Maze Runner: The Death Cure – Movie Review – A bland franchise finale.

The first Maze Runner film is one of those films I had intended to see upon it’s release but simply never did, because of that I had not seen the films sequel, The Scorch Trails either. That changed on the night before I went to see the final instalment in the franchise, The Death Cure. So having watched the first two films back to back, I went into this latest film wondering how they were going to close out this story.

Maze Runner: The Death Cure follows Thomas (Dylan O’Brien) who along with his friends, embark on a mission to find a cure for the deadly virus and to save their friend who is being held captive by WCKD.

This film opens with a thrilling action set piece that was quite long in length and well put together. To be honest the one consistent positive of the entire Maze Runner trilogy is the action sequences and how Wes Ball shoots them. He’s very talented in that regard, and in this final film he orchestrates even larger set pieces, with a stroke of confidence and competence rarely seen by most filmmakers early on in their careers. I must say, I am looking forward to seeing what films he moves on to direct in the future, after seeing him display his solid direction of action in this film.

The biggest problem I’ve had with the previous two films in the franchise is that I simply do not care for the characters or what even happens in the story. That problem persists in this film as well, by this point you’d want the viewer to be fully invested in the characters and the story as it reaches it’s climax, but I really couldn’t care less. That then made most of the attempts at drama and emotion fall completely flat. Even some of the story’s revelations didn’t feel that significant to me. From the final act of the first film to the very end of this film, the story has been consistently weak, it has all felt very underdeveloped with not much depth. There’s a number of key plot threads involving the virus that are left unresolved by the end of the film. It didn’t feel like a proper conclusion to everything that had been (poorly) set up in the previous films. It just made think “well what was the point in all of this then, if there is no resolution to some of the major plot lines”. When I say this I don’t mean there isn’t any resolution in an ambiguous or smart way, no I mean it in a way that is due to the story being told in such an incompetent manner. Without spoiling things this film ends with certain things remaining in the exact same position as they did in the first film. We started at point A in the first film and this final film ends at point A in regards to certain plot points.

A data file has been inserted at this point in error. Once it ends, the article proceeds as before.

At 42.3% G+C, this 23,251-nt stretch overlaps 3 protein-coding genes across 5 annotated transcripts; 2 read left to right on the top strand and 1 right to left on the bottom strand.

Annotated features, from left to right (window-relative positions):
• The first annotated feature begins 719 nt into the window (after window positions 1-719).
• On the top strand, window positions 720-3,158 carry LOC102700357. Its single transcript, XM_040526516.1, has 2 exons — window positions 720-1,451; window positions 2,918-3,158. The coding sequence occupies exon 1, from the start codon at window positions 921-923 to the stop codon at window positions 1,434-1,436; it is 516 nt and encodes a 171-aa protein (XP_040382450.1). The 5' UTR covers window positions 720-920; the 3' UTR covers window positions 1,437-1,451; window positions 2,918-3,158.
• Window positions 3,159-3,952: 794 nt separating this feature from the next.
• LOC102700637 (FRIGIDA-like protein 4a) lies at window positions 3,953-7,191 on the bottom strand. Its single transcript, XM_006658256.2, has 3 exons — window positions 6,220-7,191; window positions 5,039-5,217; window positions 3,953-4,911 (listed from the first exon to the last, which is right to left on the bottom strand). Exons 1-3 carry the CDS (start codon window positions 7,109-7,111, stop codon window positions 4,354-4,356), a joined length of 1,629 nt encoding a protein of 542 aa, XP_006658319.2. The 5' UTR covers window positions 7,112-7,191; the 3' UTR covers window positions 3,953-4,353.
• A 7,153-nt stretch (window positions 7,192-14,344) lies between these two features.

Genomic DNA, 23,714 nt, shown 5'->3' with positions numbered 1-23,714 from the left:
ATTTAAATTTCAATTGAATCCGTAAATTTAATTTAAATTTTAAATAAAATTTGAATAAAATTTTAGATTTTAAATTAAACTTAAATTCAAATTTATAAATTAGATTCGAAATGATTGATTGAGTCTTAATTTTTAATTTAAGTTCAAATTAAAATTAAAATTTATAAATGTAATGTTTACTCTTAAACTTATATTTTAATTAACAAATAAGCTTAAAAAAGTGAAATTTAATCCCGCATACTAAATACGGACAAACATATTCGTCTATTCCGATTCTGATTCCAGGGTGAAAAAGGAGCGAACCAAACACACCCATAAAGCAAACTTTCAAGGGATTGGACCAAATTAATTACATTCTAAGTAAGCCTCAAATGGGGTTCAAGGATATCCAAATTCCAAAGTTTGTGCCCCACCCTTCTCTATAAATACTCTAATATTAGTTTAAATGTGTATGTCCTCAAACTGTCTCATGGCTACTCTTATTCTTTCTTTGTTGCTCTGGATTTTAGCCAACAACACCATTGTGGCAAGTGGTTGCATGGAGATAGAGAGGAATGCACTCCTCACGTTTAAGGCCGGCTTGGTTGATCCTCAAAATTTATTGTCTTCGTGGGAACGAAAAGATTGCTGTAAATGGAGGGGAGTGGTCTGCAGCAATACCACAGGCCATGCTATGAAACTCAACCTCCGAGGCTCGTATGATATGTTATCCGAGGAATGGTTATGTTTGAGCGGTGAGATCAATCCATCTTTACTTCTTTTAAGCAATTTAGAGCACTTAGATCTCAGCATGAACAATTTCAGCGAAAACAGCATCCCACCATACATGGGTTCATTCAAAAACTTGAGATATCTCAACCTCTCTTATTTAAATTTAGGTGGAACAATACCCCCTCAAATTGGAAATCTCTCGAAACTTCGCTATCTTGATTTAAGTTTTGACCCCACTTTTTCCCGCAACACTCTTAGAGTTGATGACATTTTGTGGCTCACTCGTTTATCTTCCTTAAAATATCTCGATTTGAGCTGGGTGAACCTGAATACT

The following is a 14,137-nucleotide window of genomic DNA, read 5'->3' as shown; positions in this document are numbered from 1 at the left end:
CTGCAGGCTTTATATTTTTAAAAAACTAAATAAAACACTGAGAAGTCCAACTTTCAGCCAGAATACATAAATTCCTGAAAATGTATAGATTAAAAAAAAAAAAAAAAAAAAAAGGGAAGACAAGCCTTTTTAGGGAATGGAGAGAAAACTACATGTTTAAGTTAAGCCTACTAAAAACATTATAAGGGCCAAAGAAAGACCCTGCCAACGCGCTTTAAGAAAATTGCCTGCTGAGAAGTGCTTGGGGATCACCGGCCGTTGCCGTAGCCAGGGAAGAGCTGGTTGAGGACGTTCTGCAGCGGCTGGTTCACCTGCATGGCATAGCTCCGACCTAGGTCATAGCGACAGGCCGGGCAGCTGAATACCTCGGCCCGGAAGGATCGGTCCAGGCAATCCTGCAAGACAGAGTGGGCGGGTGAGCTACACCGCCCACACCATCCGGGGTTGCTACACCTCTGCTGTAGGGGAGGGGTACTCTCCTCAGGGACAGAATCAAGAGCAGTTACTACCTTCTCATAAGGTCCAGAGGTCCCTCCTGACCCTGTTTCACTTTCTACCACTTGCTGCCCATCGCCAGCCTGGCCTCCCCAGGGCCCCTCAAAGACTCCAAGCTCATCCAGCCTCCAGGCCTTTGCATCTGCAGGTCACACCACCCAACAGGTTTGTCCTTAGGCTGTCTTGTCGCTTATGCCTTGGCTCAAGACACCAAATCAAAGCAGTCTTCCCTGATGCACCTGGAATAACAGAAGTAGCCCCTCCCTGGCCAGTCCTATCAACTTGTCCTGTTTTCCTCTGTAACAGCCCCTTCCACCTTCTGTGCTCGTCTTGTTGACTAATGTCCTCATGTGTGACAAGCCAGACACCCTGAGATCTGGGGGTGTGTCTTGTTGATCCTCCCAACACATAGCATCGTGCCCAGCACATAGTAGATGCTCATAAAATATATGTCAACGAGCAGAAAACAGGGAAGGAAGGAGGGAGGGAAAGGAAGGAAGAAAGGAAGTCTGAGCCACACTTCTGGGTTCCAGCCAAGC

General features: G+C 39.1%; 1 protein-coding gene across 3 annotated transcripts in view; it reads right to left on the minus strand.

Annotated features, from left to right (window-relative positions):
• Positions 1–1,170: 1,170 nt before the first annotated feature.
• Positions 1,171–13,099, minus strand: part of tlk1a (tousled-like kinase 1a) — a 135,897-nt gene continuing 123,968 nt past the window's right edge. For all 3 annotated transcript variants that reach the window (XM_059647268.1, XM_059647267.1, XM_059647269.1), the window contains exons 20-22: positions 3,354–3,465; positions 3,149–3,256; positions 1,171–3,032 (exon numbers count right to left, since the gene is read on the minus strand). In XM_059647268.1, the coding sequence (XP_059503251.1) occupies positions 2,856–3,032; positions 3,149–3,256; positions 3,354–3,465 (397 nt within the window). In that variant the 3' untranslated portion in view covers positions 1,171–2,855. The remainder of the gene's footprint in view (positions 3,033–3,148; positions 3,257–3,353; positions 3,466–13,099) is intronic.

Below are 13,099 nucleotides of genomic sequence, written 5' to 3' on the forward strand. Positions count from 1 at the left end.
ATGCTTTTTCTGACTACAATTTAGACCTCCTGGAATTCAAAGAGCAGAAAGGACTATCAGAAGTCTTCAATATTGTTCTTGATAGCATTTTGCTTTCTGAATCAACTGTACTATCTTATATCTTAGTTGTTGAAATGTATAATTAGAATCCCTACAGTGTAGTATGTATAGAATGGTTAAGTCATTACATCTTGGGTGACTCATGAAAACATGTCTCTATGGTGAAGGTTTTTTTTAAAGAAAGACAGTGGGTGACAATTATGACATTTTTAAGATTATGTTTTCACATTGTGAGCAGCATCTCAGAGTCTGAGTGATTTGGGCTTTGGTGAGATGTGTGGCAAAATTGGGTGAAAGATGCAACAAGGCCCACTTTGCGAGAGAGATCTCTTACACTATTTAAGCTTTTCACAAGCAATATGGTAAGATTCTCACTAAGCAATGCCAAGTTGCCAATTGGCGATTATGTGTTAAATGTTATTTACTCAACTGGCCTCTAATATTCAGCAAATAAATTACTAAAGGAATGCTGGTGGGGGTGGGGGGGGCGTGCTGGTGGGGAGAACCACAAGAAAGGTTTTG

Dylan ‘O Brien’s performance was a good, he has never been a problem in this franchise, in fact he makes the more uninteresting moments that more bearable. Thomas Brodie-Sangster was one of the standouts. He gets a lot more screen time as Newt in this finale and I felt he effectively used the material, to strengthen the on screen friendship between Newt and Thomas, so that when more dramatic things started to occur it ended up being more impactful than anything else in the film. I still don’t like Aidan Gillen’s portrayal of Janson. To me his performance just makes the character come across as a very one note cookie cutter villain. There’s nothing to make Janson stand out and be memorable, and we don’t even get a full idea of what is motivating his actions until the very end of the film.

Overall Maze Runner: The Death Cure is a mild improvement over the previous instalment. Director Wes Ball is talented when it comes to helming action, the problem is the script fails to make me care about the characters and what’s actually occurring. This is a fairly mediocre climax to what has been a very mediocre franchise.


(2 Stars Out of 5)


Maze Runner: The Death Cure – Starring Dylan O’Brien, Kaya Scodelario, Thomas Brodie-Sangster, Will Poulter and Aidan Gillen.

Directed by Wes Ball.

Now showing in U.K. Cinemas.

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